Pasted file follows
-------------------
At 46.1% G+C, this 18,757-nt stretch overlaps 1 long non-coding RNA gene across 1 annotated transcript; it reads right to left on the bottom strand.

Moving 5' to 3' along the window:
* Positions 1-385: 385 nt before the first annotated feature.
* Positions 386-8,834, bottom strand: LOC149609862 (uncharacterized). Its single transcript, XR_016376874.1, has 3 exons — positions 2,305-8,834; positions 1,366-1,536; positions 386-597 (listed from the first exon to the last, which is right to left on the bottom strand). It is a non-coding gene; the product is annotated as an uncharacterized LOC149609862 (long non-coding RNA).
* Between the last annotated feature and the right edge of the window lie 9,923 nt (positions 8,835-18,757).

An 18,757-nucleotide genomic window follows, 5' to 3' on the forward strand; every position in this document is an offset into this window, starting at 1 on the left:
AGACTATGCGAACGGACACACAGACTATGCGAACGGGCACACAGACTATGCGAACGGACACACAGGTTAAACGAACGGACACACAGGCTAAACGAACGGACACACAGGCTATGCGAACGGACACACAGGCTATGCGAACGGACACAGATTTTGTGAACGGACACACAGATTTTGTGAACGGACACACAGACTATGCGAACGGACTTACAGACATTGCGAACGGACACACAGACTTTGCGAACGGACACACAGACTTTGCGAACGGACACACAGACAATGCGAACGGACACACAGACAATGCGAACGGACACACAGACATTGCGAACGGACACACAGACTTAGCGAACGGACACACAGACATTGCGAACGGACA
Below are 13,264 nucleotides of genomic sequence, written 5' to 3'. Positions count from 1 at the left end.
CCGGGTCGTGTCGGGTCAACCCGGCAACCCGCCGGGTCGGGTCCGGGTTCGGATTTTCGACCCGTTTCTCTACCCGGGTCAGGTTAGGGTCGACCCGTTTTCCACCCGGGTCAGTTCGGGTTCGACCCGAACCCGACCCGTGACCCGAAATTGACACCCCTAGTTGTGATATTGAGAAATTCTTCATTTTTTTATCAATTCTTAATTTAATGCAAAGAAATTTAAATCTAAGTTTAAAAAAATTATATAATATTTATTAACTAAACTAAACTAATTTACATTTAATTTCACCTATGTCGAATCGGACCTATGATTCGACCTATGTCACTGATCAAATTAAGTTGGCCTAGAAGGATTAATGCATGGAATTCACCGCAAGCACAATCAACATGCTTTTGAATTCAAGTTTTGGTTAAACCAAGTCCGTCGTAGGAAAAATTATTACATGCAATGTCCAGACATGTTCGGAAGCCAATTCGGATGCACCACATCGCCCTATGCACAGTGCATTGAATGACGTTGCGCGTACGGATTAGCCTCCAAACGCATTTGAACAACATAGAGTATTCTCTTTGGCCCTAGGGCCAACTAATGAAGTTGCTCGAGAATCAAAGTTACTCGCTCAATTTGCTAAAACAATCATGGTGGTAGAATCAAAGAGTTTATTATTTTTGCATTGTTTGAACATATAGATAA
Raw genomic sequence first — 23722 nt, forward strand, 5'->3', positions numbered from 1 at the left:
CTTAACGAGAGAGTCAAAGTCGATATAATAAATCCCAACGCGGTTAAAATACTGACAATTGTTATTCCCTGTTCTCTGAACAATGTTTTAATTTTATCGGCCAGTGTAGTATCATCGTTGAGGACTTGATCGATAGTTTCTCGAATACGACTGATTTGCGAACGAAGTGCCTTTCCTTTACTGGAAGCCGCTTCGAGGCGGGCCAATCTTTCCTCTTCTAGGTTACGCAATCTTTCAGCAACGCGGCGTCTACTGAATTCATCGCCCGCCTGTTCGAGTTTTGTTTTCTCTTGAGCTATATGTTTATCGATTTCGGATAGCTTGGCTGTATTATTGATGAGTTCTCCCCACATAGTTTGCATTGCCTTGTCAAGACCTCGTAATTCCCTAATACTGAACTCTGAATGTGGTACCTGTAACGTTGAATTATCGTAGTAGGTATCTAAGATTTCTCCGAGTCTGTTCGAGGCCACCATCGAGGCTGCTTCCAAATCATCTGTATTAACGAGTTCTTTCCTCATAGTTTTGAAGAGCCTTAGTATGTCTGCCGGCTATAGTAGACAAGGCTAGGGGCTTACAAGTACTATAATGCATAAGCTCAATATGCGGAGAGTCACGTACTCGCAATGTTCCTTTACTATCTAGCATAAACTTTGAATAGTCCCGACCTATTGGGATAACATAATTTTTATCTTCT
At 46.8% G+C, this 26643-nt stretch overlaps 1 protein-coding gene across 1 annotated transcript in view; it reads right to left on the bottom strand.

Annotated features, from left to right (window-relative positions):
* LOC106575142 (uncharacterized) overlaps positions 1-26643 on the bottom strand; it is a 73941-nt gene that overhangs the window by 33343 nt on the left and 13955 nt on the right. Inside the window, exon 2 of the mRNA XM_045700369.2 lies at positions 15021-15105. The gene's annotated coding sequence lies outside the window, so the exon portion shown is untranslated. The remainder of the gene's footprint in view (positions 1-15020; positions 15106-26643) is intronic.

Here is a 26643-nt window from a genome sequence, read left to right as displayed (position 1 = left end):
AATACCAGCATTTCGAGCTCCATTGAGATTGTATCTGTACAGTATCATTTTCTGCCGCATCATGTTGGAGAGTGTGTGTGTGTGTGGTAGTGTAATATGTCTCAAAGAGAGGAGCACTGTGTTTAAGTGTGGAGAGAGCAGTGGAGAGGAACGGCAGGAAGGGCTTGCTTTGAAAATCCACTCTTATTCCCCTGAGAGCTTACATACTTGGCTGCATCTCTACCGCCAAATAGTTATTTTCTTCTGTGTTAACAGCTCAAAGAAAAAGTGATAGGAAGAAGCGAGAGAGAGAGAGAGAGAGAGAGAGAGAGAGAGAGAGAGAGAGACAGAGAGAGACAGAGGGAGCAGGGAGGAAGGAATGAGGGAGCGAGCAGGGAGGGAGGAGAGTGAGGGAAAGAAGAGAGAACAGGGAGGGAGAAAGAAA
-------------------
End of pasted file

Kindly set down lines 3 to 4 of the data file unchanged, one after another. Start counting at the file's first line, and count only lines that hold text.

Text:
* Positions 1-385: 385 nt before the first annotated feature.
* Positions 386-8,834, bottom strand: LOC149609862 (uncharacterized). Its single transcript, XR_016376874.1, has 3 exons — positions 2,305-8,834; positions 1,366-1,536; positions 386-597 (listed from the first exon to the last, which is right to left on the bottom strand). It is a non-coding gene; the product is annotated as an uncharacterized LOC149609862 (long non-coding RNA).